Book: Unfiltered: No Shame, No Regrets, Just Me
Author: Lily Collins
Not all celebrity memoirs are created equal. The most impressive ones are written by artists who have interesting, intriguing stories and experiences to share, and are willing to candidly discuss tales from their unusual lives. The least impressive ones come from celebrities who don’t have much to say and just seem to be cashing in on their fame by putting together a dull volume.
Lily Collins’ book, unfortunately, falls in the latter category.
The 28-year-old daughter of English musician Phil Collins published her first book, Unfiltered: No Shame, No Regrets, Just Me, earlier this year. Part memoir, part self-help manual, the slim volume sees the British-American actor coming up with a collection of lacklustre, trite essays that try to give the illusion of being deep but in reality barely scratch the surface of the subjects they examine.
Collins’ romantic struggles, family issues, and insecurities are briefly mentioned in the book, none in a way that would give you a complete or clear look at any of these facets of her life. She writes about initially being insecure about her eyebrows, dating an addict, being ghosted by her boyfriends, her close relationship with her mother, and her father’s battle with alcoholism, but does not discuss these topics in a satisfying way.
The one issue she does open up about is her battle with eating disorders. The actor struggled with anorexia and bulimia in her teens, and was overly focused on losing weight, restricting what and how much she ate, binging and purging, and even becoming addicted to diet pills and laxatives during an emotionally unstable time in her life. She has since overcome her eating issues, in part by delving into cooking and baking, and says that she makes “progress with [her] disorders” with “every passing day”.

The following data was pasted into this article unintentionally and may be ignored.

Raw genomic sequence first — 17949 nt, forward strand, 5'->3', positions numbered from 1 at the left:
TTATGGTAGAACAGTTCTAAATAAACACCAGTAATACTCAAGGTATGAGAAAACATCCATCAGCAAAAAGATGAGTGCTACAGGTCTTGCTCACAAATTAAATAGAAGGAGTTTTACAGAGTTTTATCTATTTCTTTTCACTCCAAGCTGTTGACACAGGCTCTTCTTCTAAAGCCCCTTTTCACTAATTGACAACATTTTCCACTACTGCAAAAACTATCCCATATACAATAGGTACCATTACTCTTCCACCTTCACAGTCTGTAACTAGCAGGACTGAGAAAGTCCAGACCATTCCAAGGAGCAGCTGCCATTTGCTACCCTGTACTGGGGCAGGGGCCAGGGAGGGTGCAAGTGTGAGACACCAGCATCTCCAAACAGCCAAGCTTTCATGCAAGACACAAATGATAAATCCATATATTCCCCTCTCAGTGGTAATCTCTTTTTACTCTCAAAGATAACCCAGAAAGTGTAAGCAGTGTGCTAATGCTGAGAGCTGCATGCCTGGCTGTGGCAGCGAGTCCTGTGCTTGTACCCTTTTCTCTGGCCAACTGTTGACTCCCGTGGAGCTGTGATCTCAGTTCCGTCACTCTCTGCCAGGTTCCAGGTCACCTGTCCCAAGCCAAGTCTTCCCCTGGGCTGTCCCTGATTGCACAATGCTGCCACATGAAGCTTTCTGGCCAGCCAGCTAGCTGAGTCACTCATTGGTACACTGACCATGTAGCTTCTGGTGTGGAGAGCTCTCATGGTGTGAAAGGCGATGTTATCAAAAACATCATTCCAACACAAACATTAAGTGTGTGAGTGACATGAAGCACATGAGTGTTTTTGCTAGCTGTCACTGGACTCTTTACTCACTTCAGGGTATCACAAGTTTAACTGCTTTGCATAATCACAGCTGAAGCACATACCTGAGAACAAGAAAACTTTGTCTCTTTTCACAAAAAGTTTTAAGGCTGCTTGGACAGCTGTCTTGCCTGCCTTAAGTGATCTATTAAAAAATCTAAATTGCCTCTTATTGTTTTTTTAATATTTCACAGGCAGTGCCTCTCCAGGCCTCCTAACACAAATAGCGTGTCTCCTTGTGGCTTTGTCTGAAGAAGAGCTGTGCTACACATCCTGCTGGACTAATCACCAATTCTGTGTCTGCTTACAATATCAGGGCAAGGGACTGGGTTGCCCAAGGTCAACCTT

While sharing snippets from her life, the actor also tries to inspire her readers to love and value themselves, encouraging them to “embrace [their] differences as things that make you unique and special”, speak up and be more assertive, be more open and communicative, and turn their shortfalls into triumphs.
But none of her inspirational words ever rise above generic clichés. It’s a relentless onslaught of platitudes and hackneyed, worn out ideas delivered with absolutely no originality or creativity. As a result, everything she says starts to sound like meaningless tripe that does not make an impact on the readers or help them better themselves in any significant way.
If there is any original thought in Lily Collins’ head then she hasn’t bothered to include it in this book. Everything she mentions has been written more eloquently and convincingly in countless books before, and the actor adds nothing new to the discussion. Nor does she give you a particularly candid, close look at her professional or personal life (aside from her battle with eating disorders).
If you want a straightforward take on her life as a young woman trying to make it in Hollywood and the daughter of one of the world’s most famous musicians, then you’ll find the lack of details in this book very disappointing. If you want to find out more about her budding acting career, like her experiences from the sets of The Blind Side or Mirror Mirror or how she feels about the failure of The Mortal Instruments series, then this isn’t the book for you as none of that is discussed in Unfiltered. And if you want to read an inspirational tome that encourages you to love yourself, then you’d be wise to pick any of the countless other books that have been written on the topic, most of which are significantly better than this one.
It also doesn’t help that Collins just isn’t a good writer. She doesn’t know how to structure her thoughts or convey her ideas coherently. Even though she is 28 years old, her voice comes off as that of a teenager who is writing for teen readers. Only very young girls are likely to find any of the material in this book revelatory or inspirational, although even the majority of them might find some of the things she says unrelatable.
For instance, she writes that when she was studying at school, her mother used to take her to the countries – from India to places in Africa – that she was learning about because “the best way to learn [about different places is] to immerse ourselves in the cultures and experience them as locals do”, and seems oblivious to how privileged her upbringing has been or how unpractical this idea is for the majority of us who simply do not have the means to do so.
Ultimately, all Unfiltered proves is that repeating corny clichés does not make for a compelling read. Only her diehard fans will appreciate this effort as it will give them a quick glimpse at her life and thoughts. Everyone else will be better off giving this volume a pass, as it lacks substance, details, originality, and just about everything that makes a book interesting.